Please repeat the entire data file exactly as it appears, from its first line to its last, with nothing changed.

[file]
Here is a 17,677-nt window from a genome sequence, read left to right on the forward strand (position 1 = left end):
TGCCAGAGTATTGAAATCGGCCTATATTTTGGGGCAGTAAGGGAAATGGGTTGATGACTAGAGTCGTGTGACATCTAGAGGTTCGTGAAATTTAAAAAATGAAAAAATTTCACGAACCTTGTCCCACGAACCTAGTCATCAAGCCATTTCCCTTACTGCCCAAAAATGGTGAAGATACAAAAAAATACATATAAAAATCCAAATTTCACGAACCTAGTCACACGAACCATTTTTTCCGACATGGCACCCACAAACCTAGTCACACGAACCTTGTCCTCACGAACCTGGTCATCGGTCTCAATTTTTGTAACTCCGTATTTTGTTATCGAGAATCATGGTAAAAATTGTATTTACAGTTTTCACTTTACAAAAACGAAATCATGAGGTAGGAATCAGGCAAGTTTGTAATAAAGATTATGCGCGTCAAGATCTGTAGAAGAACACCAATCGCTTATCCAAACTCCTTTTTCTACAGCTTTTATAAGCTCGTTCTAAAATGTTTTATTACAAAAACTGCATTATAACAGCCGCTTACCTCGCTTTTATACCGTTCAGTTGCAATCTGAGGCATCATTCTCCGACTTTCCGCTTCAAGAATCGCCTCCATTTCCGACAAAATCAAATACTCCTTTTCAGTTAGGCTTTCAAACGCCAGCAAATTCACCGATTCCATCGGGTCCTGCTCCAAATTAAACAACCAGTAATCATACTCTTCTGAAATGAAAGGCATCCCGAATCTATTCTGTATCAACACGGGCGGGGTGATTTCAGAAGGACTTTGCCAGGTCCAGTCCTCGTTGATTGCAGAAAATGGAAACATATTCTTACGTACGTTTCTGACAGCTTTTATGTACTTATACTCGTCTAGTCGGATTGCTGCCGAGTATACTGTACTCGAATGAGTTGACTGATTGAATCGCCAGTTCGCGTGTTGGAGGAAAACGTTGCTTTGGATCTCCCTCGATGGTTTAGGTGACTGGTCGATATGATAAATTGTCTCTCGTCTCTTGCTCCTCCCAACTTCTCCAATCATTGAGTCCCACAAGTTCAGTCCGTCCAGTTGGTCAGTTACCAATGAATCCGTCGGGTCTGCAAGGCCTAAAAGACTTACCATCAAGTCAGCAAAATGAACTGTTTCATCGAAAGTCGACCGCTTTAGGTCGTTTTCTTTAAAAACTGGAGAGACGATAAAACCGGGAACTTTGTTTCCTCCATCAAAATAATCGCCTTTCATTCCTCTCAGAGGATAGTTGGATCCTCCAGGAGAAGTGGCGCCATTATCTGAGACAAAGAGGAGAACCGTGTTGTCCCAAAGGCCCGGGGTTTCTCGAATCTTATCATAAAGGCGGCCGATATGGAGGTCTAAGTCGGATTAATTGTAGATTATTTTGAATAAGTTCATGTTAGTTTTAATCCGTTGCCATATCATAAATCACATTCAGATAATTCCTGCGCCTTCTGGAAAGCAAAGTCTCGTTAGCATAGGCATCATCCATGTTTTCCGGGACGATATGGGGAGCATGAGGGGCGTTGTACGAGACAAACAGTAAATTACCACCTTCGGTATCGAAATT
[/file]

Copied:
Here is a 17,677-nt window from a genome sequence, read left to right on the forward strand (position 1 = left end):
TGCCAGAGTATTGAAATCGGCCTATATTTTGGGGCAGTAAGGGAAATGGGTTGATGACTAGAGTCGTGTGACATCTAGAGGTTCGTGAAATTTAAAAAATGAAAAAATTTCACGAACCTTGTCCCACGAACCTAGTCATCAAGCCATTTCCCTTACTGCCCAAAAATGGTGAAGATACAAAAAAATACATATAAAAATCCAAATTTCACGAACCTAGTCACACGAACCATTTTTTCCGACATGGCACCCACAAACCTAGTCACACGAACCTTGTCCTCACGAACCTGGTCATCGGTCTCAATTTTTGTAACTCCGTATTTTGTTATCGAGAATCATGGTAAAAATTGTATTTACAGTTTTCACTTTACAAAAACGAAATCATGAGGTAGGAATCAGGCAAGTTTGTAATAAAGATTATGCGCGTCAAGATCTGTAGAAGAACACCAATCGCTTATCCAAACTCCTTTTTCTACAGCTTTTATAAGCTCGTTCTAAAATGTTTTATTACAAAAACTGCATTATAACAGCCGCTTACCTCGCTTTTATACCGTTCAGTTGCAATCTGAGGCATCATTCTCCGACTTTCCGCTTCAAGAATCGCCTCCATTTCCGACAAAATCAAATACTCCTTTTCAGTTAGGCTTTCAAACGCCAGCAAATTCACCGATTCCATCGGGTCCTGCTCCAAATTAAACAACCAGTAATCATACTCTTCTGAAATGAAAGGCATCCCGAATCTATTCTGTATCAACACGGGCGGGGTGATTTCAGAAGGACTTTGCCAGGTCCAGTCCTCGTTGATTGCAGAAAATGGAAACATATTCTTACGTACGTTTCTGACAGCTTTTATGTACTTATACTCGTCTAGTCGGATTGCTGCCGAGTATACTGTACTCGAATGAGTTGACTGATTGAATCGCCAGTTCGCGTGTTGGAGGAAAACGTTGCTTTGGATCTCCCTCGATGGTTTAGGTGACTGGTCGATATGATAAATTGTCTCTCGTCTCTTGCTCCTCCCAACTTCTCCAATCATTGAGTCCCACAAGTTCAGTCCGTCCAGTTGGTCAGTTACCAATGAATCCGTCGGGTCTGCAAGGCCTAAAAGACTTACCATCAAGTCAGCAAAATGAACTGTTTCATCGAAAGTCGACCGCTTTAGGTCGTTTTCTTTAAAAACTGGAGAGACGATAAAACCGGGAACTTTGTTTCCTCCATCAAAATAATCGCCTTTCATTCCTCTCAGAGGATAGTTGGATCCTCCAGGAGAAGTGGCGCCATTATCTGAGACAAAGAGGAGAACCGTGTTGTCCCAAAGGCCCGGGGTTTCTCGAATCTTATCATAAAGGCGGCCGATATGGAGGTCTAAGTCGGATTAATTGTAGATTATTTTGAATAAGTTCATGTTAGTTTTAATCCGTTGCCATATCATAAATCACATTCAGATAATTCCTGCGCCTTCTGGAAAGCAAAGTCTCGTTAGCATAGGCATCATCCATGTTTTCCGGGACGATATGGGGAGCATGAGGGGCGTTGTACGAGACAAACAGTAAATTACCACCTTCGGTATCGAAATT